Orchestra plays along with silent film, The Cabinet of Dr. Caligari


The lights were dimmed. The auditorium fell quiet. On the screen above the stage, the film began rolling, and with the opening title came the soft hum of the orchestra’s instruments as they began their piece.

On January 29, at seven PM, the orchestra presented The Cabinet of Dr. Caligari, a silent horror film made in 1920. Every year, the orchestra shows a silent film and plays an accompanying score that was created by a local composer. Like last year’s showing of the silent film, Nosferatu, this year’s showing of The Cabinet of Dr. Caligari was an exciting blend of old-school horror and beautiful music that perfectly captures each feeling of each scene. The film told the story of a seeming insane doctor that used hypnosis to control a somnambulist, better known as a sleepwalker, in order to kill people. The story combined with the scenery created a skin-crawling vibe that the orchestra’s musical score only amplified. Hoang, sophomore and viola player, spoke about the performance.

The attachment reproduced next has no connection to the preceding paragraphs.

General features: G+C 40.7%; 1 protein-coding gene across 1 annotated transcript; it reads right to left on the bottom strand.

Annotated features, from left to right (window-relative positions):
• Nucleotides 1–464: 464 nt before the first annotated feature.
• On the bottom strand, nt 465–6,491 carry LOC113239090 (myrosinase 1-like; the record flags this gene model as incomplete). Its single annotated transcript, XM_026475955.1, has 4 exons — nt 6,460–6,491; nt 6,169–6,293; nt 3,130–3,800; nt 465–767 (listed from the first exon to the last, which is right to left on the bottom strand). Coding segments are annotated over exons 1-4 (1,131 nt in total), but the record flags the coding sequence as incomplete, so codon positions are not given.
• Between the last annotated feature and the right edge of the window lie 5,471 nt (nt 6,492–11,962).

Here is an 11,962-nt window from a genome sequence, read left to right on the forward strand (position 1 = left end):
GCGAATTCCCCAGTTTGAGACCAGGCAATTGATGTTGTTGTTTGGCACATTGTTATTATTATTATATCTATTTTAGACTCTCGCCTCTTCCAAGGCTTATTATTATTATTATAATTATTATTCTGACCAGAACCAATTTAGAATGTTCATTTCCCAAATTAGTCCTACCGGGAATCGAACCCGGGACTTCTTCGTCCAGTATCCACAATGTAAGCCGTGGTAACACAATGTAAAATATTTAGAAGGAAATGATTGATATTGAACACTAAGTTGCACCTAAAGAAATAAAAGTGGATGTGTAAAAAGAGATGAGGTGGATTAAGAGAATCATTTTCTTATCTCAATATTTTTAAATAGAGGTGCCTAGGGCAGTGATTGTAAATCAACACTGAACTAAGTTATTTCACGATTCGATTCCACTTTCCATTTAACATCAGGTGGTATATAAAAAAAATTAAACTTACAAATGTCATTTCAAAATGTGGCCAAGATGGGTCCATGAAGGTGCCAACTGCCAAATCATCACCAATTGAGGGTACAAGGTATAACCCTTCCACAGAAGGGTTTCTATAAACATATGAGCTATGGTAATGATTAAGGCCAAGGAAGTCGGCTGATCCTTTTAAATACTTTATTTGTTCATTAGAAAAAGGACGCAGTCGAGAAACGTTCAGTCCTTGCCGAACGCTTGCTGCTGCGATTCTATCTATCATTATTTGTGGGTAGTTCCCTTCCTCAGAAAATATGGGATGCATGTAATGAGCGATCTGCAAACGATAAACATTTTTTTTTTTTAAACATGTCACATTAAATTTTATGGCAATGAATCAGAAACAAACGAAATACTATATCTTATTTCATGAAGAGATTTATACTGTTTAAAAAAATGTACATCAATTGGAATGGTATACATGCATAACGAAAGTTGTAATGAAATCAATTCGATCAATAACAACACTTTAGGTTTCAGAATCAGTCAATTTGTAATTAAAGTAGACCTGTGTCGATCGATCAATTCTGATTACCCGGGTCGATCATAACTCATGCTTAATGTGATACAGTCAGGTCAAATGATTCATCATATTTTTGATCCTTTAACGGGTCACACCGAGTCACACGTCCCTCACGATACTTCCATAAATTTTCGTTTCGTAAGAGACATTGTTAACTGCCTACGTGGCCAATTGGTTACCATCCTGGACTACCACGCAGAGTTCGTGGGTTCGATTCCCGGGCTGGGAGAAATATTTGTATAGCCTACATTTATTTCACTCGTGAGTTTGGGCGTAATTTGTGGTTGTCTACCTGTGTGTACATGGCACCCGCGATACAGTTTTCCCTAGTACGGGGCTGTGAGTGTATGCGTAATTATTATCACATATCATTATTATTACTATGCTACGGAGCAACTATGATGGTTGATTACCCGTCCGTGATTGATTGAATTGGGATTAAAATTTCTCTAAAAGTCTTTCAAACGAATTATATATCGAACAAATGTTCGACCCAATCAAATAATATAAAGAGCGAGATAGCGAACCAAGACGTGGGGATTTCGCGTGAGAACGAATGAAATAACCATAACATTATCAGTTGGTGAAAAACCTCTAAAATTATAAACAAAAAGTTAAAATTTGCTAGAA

“I feel that the performance has really showcased all the hard work and dedication that us and our director, Laurette Reynosa have put in to it,” Hoang said. “I hope that our guest composer, who generously donated his music, also enjoyed the show. I really enjoyed the pieces composed by our guest. I admire the very melodic solos that both challenged and showcased the abilities of our talented principal chairs.”

The hour long movie seemed to fly by in the audience, but to the orchestra, it seemed to go on forever. Hoang spoke about how he felt after the show.

“I feel exhausted,” Hoang said. “It takes a lot of focus to sit through 70 minutes of playing, and it is even harder not to miss your queues with a movie rolling.”

The orchestra had a lot of practice to make sure that they got their performance perfect. Beginning their practice in late November, the musicians had about two months to refine the piece. Their work had obviously paid off because the show was spectacular.

The orchestra will begin working on competition pieces for UIL in the Spring.